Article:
The Alexandria City Council said Friday that it would hold a new vote on the question of whether or not to approve a controversial plan to redevelop the city's waterfront along the Potomac River.
The original waterfront plan, which would call for the building of hotels and other commercial enterprises, was passed by the council by a 5-2 vote in January 2012. Opponents of the plan argued that approval required a supermajority, with at least six council members supporting the plan.
In the interim, multiple lawsuits have halted any possible construction progress. But the make-up of the City Council has changed as well. Both council members who opposed the waterfront plan lost their seats in last year's elections, and Mayor William D. Euille (D), a supporter of the waterfront plan, cruised to re-election last November.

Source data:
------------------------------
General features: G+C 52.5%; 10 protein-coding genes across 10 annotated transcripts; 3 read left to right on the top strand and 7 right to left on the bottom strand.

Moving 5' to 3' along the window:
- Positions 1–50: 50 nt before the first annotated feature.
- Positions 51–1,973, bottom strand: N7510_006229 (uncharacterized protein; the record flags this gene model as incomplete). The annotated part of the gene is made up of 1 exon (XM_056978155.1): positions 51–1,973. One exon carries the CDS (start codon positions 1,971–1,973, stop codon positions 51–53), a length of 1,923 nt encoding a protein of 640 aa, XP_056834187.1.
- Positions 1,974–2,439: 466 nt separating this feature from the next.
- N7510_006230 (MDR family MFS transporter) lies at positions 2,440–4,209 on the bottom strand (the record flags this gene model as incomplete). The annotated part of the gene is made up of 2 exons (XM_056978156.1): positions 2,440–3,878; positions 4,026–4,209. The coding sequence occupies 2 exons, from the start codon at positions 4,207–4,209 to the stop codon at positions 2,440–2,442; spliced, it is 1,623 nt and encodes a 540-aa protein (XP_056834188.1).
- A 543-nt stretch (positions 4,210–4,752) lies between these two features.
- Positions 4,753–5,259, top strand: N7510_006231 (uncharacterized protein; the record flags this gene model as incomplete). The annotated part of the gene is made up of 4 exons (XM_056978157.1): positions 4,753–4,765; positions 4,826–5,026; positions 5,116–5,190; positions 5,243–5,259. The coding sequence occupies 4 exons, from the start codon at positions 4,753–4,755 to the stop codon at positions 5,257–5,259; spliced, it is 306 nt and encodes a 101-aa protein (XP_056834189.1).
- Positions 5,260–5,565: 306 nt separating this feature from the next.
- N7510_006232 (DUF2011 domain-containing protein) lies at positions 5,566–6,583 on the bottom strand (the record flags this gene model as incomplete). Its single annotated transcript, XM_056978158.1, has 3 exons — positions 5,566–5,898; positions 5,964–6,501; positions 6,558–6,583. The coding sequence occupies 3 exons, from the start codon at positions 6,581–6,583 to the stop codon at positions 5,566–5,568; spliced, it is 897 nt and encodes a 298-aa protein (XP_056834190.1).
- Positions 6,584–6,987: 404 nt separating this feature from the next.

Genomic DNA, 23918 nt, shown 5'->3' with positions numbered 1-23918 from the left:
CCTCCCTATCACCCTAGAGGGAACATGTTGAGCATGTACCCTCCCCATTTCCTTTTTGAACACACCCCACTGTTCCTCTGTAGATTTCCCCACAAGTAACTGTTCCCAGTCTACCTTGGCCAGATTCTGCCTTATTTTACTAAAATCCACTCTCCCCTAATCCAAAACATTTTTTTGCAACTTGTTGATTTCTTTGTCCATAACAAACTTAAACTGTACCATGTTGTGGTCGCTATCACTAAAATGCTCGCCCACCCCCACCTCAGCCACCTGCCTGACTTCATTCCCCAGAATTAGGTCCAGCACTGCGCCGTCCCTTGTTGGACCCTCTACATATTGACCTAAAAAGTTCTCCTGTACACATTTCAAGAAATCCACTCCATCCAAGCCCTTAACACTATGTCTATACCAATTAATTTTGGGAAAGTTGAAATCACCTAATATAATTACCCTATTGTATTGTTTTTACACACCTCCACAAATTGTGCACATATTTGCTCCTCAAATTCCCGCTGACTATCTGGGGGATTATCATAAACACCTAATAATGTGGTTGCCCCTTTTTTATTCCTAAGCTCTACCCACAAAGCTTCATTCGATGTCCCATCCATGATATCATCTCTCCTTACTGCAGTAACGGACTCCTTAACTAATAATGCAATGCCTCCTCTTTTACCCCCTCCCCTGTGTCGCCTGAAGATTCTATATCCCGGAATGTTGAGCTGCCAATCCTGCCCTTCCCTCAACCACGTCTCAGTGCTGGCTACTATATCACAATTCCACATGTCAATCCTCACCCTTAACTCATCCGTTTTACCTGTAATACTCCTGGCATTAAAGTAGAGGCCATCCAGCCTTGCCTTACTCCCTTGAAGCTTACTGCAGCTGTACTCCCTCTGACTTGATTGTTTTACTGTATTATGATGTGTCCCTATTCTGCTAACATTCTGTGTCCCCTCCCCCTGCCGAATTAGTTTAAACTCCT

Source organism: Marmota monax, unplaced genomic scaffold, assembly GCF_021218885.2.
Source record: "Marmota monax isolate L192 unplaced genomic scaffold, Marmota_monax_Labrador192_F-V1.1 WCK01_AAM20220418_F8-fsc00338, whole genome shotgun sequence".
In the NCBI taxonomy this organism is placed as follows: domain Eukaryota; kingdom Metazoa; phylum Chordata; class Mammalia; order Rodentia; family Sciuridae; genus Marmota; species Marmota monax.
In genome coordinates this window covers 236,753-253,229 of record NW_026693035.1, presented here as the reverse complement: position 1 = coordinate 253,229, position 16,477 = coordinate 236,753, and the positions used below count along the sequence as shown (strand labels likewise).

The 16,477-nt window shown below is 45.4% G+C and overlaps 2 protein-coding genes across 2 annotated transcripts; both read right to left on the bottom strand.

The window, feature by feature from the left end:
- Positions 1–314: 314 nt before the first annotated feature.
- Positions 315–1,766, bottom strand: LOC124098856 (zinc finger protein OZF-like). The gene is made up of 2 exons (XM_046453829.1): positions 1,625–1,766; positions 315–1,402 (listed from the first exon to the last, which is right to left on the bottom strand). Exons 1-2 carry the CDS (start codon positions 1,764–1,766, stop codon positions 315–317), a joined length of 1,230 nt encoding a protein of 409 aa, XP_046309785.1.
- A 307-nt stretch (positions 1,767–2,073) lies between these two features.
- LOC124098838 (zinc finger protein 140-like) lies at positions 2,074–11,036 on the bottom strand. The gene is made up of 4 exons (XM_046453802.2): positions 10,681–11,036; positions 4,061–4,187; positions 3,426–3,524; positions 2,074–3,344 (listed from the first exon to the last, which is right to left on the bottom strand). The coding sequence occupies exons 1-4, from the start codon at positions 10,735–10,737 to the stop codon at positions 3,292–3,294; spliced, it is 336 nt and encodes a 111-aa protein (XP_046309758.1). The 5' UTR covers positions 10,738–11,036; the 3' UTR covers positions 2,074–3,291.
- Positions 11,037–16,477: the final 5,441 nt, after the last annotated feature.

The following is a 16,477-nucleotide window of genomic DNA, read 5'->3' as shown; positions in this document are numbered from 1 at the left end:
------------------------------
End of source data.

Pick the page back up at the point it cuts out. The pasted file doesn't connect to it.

According to the Washington Post, the city hopes that if the plan earns a supermajority in the re-vote and if the city's zoning laws as they relate to the plan are clarified, the lawsuits will be thrown out or withdrawn soon after.
The first of two lawsuits over the plan is due to be heard in Circuit Court on April 8 and 9. A separate petition on the question of whether a supermajority vote was required is currently before the Virginia Supreme Court. Meanwhile, the city will put its proposed rewrite of the zoning law before its Planning Commission March 5. The new vote is set for March 16.